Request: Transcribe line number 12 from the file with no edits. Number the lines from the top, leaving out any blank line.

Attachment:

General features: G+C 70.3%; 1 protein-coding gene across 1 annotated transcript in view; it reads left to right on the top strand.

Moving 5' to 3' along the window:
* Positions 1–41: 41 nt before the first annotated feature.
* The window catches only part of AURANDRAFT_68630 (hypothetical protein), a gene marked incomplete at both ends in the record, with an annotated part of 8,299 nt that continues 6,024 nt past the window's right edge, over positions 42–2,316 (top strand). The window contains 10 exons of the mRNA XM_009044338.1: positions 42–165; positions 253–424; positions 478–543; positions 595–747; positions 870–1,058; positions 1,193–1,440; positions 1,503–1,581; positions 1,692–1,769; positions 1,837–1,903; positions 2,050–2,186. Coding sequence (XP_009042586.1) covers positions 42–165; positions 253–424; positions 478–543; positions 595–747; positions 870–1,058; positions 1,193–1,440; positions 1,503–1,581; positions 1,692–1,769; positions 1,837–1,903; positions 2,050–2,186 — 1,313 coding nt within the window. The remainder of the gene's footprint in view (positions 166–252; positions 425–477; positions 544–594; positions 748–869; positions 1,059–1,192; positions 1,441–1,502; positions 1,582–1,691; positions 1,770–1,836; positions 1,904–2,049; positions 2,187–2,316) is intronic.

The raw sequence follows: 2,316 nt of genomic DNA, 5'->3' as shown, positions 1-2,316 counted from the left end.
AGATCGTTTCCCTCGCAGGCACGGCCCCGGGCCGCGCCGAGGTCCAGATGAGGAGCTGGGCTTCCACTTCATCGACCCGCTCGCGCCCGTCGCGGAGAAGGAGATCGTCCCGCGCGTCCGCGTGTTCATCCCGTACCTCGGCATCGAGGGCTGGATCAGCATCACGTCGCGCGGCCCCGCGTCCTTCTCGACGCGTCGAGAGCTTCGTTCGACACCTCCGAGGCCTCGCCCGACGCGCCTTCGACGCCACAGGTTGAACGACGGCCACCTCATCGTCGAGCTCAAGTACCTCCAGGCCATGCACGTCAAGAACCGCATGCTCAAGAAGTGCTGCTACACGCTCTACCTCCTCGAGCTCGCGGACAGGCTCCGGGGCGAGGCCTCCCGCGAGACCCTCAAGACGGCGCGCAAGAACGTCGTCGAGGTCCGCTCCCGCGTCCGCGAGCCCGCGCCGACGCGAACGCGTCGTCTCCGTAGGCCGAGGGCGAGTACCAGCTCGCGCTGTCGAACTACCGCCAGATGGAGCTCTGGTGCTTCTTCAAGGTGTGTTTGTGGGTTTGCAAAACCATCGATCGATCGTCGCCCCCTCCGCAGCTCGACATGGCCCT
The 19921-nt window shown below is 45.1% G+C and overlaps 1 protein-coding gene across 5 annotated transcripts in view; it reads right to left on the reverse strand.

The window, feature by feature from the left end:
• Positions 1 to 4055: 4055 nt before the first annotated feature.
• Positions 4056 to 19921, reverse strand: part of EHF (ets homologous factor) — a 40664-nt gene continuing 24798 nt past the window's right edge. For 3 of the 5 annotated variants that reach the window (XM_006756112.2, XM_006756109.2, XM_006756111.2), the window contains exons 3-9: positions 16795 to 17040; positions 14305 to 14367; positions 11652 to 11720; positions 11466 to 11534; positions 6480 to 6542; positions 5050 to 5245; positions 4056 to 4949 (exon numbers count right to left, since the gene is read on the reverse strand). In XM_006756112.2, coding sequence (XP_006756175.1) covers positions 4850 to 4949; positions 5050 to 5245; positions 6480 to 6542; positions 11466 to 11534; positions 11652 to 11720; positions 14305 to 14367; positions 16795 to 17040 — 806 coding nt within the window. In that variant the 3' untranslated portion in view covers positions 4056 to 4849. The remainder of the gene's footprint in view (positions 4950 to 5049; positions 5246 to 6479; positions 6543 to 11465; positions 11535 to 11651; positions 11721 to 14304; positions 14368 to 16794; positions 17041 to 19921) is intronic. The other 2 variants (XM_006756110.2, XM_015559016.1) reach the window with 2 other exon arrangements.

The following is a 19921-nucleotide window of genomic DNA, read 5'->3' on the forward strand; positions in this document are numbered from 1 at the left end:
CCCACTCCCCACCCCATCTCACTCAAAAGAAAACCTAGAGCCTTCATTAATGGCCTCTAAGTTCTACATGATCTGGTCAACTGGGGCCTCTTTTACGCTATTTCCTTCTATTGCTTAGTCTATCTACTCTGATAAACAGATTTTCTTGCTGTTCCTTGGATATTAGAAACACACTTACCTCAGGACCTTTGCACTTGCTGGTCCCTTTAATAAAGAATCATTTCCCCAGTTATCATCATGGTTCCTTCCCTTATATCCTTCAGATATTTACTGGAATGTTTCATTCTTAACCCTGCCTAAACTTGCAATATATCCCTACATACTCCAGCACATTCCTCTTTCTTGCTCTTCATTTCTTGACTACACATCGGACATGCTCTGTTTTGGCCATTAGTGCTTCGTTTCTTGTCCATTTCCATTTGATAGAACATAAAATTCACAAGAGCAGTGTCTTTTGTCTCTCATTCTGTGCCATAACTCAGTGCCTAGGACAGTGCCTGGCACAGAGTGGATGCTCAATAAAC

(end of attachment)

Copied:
CCCACTCCCCACCCCATCTCACTCAAAAGAAAACCTAGAGCCTTCATTAATGGCCTCTAAGTTCTACATGATCTGGTCAACTGGGGCCTCTTTTACGCTATTTCCTTCTATTGCTTAGTCTATCTACTCTGATAAACAGATTTTCTTGCTGTTCCTTGGATATTAGAAACACACTTACCTCAGGACCTTTGCACTTGCTGGTCCCTTTAATAAAGAATCATTTCCCCAGTTATCATCATGGTTCCTTCCCTTATATCCTTCAGATATTTACTGGAATGTTTCATTCTTAACCCTGCCTAAACTTGCAATATATCCCTACATACTCCAGCACATTCCTCTTTCTTGCTCTTCATTTCTTGACTACACATCGGACATGCTCTGTTTTGGCCATTAGTGCTTCGTTTCTTGTCCATTTCCATTTGATAGAACATAAAATTCACAAGAGCAGTGTCTTTTGTCTCTCATTCTGTGCCATAACTCAGTGCCTAGGACAGTGCCTGGCACAGAGTGGATGCTCAATAAAC